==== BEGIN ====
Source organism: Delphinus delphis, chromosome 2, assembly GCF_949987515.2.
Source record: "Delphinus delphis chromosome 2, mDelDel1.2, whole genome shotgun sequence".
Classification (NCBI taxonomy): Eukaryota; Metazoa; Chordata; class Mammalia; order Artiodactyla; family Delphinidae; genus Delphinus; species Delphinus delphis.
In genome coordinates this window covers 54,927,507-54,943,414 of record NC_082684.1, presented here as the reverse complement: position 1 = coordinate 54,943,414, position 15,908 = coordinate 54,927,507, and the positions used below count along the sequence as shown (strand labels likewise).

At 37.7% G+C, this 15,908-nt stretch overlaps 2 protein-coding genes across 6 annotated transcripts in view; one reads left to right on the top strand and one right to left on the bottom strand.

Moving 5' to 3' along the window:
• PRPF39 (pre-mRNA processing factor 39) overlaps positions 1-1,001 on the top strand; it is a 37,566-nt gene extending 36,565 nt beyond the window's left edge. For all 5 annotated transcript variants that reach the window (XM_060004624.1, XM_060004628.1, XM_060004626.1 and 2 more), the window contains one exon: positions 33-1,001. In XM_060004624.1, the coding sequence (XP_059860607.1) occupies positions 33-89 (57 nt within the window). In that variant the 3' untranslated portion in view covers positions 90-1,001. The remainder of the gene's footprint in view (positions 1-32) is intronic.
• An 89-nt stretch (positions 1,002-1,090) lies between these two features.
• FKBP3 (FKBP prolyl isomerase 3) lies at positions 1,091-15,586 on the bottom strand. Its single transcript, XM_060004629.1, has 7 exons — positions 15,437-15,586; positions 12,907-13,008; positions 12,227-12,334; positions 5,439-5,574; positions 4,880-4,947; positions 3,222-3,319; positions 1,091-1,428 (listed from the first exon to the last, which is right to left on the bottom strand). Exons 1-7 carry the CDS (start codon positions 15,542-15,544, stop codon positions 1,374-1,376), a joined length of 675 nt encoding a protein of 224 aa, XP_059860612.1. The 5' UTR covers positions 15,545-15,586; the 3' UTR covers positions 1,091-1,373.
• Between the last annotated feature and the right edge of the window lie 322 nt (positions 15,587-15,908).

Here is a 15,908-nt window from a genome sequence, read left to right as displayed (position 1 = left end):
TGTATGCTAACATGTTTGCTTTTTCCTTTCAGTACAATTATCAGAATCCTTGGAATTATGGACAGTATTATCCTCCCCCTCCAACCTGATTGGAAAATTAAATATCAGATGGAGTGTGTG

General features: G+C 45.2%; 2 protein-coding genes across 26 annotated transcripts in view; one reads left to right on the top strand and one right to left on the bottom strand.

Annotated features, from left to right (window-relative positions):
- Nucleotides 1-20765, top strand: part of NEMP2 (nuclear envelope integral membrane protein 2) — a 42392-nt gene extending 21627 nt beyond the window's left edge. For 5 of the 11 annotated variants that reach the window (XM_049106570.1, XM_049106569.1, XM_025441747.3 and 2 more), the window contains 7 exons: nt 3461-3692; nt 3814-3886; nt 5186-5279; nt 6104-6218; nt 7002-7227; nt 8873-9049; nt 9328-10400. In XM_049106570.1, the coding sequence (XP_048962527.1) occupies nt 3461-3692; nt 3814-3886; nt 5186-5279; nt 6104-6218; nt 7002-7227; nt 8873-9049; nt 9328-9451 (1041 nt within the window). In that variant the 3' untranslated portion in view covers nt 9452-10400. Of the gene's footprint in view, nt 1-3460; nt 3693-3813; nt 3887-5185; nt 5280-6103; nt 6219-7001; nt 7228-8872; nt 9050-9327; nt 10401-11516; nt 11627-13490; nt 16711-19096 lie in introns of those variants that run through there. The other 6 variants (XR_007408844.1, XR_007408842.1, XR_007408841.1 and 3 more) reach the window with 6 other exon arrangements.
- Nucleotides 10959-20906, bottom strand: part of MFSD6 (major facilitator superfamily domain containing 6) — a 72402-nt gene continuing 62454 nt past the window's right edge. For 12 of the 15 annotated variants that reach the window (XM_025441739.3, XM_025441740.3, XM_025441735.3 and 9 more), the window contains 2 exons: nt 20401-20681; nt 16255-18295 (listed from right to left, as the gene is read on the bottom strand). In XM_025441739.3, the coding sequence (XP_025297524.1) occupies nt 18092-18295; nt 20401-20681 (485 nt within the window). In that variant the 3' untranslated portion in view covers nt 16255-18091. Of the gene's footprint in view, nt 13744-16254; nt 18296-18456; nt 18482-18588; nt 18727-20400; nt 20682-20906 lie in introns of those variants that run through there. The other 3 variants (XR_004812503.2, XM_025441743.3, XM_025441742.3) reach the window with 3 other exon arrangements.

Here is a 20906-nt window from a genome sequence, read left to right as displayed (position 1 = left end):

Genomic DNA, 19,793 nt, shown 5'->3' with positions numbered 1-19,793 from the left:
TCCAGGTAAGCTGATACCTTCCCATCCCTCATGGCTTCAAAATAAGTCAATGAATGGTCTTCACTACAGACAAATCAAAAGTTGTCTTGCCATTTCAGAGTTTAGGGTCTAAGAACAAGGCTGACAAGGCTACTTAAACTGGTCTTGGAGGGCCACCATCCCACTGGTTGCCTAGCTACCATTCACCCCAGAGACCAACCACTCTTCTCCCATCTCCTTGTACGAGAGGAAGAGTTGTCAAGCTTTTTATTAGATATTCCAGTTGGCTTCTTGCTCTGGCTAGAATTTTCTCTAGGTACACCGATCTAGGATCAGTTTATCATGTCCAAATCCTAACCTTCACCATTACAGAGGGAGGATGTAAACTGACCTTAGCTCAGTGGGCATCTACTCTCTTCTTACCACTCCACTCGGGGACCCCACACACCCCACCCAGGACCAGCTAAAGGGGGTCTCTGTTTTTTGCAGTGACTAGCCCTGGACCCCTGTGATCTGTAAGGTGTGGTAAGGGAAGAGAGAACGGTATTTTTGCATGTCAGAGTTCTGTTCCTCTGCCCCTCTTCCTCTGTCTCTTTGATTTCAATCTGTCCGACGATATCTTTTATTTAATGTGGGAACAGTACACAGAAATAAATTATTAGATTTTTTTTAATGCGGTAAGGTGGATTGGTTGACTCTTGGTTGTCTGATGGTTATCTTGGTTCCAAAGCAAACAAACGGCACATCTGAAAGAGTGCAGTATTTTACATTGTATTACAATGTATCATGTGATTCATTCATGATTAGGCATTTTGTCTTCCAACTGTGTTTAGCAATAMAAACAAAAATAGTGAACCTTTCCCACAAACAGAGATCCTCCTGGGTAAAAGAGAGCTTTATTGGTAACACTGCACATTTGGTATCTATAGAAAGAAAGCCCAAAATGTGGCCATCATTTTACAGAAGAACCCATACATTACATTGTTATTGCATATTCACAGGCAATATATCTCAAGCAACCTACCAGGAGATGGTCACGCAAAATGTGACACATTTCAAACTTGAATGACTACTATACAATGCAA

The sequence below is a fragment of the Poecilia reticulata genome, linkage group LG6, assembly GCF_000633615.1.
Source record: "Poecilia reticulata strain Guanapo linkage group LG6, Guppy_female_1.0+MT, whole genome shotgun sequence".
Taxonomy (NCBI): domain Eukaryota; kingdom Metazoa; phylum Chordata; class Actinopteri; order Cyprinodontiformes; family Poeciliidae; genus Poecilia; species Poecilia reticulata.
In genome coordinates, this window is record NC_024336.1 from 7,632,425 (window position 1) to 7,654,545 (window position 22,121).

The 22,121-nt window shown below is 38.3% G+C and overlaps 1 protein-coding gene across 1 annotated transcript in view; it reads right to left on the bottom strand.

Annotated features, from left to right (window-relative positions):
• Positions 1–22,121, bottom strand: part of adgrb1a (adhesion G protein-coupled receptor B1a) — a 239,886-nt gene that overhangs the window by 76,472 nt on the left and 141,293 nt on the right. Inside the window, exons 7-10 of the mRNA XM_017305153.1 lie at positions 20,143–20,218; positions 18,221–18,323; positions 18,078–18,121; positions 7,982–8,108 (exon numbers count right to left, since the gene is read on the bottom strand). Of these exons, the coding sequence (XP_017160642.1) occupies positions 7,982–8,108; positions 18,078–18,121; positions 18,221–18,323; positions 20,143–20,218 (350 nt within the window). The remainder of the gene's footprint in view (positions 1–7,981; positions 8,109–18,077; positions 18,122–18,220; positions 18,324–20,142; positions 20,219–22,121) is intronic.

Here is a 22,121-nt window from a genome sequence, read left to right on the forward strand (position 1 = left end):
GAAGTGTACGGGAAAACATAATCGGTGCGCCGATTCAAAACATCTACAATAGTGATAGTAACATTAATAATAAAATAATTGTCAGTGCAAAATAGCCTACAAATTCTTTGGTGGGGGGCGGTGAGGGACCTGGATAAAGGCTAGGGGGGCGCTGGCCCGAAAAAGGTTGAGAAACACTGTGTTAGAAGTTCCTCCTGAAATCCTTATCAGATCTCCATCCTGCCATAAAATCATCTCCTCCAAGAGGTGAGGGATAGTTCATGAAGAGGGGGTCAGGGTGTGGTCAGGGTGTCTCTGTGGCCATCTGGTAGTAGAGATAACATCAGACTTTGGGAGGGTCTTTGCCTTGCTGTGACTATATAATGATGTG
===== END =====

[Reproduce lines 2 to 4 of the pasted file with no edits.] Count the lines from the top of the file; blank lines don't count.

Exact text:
Source record: "Delphinus delphis chromosome 2, mDelDel1.2, whole genome shotgun sequence".
Classification (NCBI taxonomy): Eukaryota; Metazoa; Chordata; class Mammalia; order Artiodactyla; family Delphinidae; genus Delphinus; species Delphinus delphis.
In genome coordinates this window covers 54,927,507-54,943,414 of record NC_082684.1, presented here as the reverse complement: position 1 = coordinate 54,943,414, position 15,908 = coordinate 54,927,507, and the positions used below count along the sequence as shown (strand labels likewise).